Maungapōhatu village is a special place to visit. Not only is it home to the historic marae of Tūhoe prophet, Rua Kenana, it also takes in views of Tūhoe's sacred mountain of the same name. You can hike there or go by car. We jumped in a ute with tour guide Atamira Tumarae-Nuku, a descendant of Rua Kenana, for an overnight stay on the marae.
During the afternoon pōwhiri, dozens of kereru flew out of the bush and gathered busily above our heads as if in communion with ghosts. It was an extraordinary sight. That night, we ate crayfish, oysters, chicken, vegetables and fried bread inside the wharenui by candlelight. In the morning, we walked with Tumarae-Nuku's grandfather, Richard Tumarae, to the historic family home Rua Kenana shared with 12 wives, as Richard explained the site's history. Today, much of the prophet's mountain village is gone. Yet his original home still stands where it was built more than a century ago – a tangible reminder the man's spirit lives on.
How to prepare for your trip to Te Urewera
Pack for the outdoors
The dress code in Te Urewera is casual. It's warm in summer, but it's best to prepare for all weather because you'll spend most of your time outdoors. Take hiking boots, thermals, a raincoat, togs, a sunhat and sunnies. Remember: shoes off inside wharenui (meeting houses). Take socks if you're staying on marae.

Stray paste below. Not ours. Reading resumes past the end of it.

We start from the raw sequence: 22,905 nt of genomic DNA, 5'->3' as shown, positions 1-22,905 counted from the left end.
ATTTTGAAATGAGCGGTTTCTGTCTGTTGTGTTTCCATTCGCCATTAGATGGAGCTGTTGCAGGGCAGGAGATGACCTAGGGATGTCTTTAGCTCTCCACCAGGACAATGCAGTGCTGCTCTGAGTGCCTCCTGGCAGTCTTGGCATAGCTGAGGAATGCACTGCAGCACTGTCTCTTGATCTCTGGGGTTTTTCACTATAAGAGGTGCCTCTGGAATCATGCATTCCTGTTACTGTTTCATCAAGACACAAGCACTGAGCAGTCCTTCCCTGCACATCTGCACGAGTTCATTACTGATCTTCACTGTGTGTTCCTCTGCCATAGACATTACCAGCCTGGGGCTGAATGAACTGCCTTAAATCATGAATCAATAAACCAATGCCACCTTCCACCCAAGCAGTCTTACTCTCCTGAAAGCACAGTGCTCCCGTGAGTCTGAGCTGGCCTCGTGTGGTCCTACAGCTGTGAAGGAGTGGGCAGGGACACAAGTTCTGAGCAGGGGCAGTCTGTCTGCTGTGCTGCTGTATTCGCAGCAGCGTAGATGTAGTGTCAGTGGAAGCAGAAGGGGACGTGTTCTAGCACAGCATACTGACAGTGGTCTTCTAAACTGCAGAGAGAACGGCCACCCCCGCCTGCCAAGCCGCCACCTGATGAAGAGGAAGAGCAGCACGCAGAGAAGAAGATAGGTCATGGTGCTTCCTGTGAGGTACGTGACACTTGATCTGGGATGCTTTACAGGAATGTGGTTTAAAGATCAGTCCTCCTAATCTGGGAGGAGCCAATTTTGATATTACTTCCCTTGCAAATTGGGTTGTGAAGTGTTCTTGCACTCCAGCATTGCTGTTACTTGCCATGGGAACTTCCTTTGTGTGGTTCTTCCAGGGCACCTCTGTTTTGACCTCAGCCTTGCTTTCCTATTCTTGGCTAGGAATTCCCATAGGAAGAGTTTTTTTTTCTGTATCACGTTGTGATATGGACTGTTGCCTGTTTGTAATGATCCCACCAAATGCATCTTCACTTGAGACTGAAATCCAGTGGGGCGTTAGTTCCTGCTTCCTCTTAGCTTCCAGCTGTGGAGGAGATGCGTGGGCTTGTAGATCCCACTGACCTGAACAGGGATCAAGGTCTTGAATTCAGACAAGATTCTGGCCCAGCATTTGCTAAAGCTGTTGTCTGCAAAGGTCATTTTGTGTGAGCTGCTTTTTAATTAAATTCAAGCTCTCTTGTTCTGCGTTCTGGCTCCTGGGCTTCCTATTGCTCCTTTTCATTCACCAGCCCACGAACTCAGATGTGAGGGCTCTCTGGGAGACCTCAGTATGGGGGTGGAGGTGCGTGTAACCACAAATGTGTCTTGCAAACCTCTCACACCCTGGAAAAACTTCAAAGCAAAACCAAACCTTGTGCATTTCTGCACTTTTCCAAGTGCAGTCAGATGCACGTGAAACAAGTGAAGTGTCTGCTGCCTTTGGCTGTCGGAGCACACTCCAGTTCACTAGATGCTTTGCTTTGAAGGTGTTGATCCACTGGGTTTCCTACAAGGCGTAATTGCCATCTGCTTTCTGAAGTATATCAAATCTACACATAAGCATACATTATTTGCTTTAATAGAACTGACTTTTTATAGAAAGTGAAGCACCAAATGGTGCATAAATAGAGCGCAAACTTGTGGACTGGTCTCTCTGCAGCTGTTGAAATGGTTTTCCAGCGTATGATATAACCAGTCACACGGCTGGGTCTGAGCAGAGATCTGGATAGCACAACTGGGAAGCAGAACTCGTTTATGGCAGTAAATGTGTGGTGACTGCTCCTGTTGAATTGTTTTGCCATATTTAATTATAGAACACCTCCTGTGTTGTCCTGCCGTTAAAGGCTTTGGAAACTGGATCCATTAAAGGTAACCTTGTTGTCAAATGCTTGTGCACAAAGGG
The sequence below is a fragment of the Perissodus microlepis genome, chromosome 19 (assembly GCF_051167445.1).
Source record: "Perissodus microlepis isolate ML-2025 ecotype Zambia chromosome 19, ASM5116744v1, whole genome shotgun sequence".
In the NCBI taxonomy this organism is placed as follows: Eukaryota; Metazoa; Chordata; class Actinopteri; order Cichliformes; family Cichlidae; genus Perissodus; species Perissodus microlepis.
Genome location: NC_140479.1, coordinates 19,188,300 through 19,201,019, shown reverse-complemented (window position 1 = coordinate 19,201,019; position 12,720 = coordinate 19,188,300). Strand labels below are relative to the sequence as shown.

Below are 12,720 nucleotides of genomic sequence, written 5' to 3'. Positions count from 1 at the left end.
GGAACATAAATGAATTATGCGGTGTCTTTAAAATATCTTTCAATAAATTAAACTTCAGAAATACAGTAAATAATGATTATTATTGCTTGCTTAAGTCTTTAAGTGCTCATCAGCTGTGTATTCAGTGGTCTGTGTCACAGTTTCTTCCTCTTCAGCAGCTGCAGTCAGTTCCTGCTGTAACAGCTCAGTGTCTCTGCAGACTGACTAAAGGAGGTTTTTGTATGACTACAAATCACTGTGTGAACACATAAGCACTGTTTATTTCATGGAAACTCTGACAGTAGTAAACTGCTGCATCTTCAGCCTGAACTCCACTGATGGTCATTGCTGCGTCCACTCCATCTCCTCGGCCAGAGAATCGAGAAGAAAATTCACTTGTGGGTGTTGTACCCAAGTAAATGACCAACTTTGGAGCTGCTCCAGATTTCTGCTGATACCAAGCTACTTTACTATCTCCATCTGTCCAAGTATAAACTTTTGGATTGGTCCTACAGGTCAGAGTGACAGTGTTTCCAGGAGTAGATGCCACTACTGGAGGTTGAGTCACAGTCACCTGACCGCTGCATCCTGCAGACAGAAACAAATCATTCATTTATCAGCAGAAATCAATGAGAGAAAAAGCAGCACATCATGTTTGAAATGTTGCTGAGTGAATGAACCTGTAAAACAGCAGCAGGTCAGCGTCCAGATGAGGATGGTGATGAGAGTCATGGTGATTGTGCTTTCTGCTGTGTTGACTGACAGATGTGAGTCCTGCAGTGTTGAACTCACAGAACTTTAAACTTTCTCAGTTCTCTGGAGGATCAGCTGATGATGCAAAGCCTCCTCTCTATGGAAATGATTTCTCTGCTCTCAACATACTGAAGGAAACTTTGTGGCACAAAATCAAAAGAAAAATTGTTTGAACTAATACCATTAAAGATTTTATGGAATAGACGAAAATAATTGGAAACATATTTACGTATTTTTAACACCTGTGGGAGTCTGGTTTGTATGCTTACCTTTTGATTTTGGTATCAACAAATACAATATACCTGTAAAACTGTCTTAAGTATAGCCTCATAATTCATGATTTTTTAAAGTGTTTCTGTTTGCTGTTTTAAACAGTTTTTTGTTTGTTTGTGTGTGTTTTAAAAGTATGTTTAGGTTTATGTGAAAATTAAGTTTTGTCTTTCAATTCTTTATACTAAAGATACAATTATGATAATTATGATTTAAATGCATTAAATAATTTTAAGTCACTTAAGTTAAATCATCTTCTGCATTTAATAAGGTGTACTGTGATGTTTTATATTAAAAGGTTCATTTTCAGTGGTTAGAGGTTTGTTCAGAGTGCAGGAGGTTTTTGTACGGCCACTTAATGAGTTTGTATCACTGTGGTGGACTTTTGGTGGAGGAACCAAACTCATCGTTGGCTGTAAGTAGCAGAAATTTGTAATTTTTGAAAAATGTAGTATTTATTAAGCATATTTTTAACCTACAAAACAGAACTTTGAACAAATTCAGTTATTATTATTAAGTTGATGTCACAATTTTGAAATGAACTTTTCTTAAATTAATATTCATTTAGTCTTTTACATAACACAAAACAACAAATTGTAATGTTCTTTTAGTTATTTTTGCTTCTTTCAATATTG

Be open to doing things differently
Tūhoe iwi leader Tamati Kruger says visitors need to be prepared to do things a bit differently in Te Urewera. "Maybe it's not about getting the best selfie or a cut-price deal on a tour. Instead, make your trip about meeting the locals, staying with us, learning some of our history, hearing our stories and understanding how to help care for Te Urewera."
Ask locals to help design your stay
You'll find many operators in Te Urewera aren't online or primarily operate through word of mouth. To learn what you can do as a tourist, drop into Te Tii, the community hub at 5906 Ruatāhuna Rd, or call Kerewai Morunga, the manager, on (07) 366 3228 to organise your trip beforehand.
Don't worry if you're new to Māori culture
Spending time in a Māori community as manuhiri (guests) is a great way to learn about Aotearoa's history. In Te Urewera, you'll find the local tourism operators warm, friendly and generous with their extensive cultural expertise and knowledge.
CHECKLIST: Te Urewera
Tūhoe Tribal Centre, ngaituhoe.iwi.nz
Whakatau Rainforest Retreat, teureweratreks.co.nz/stay-with-us
Manawa Honey, manawahoney.co.nz/tours
The Blackhouse, facebook.com/pg/BlackHouseUwhiarae/about
For more New Zealand travel ideas and inspiration, go to newzealand.com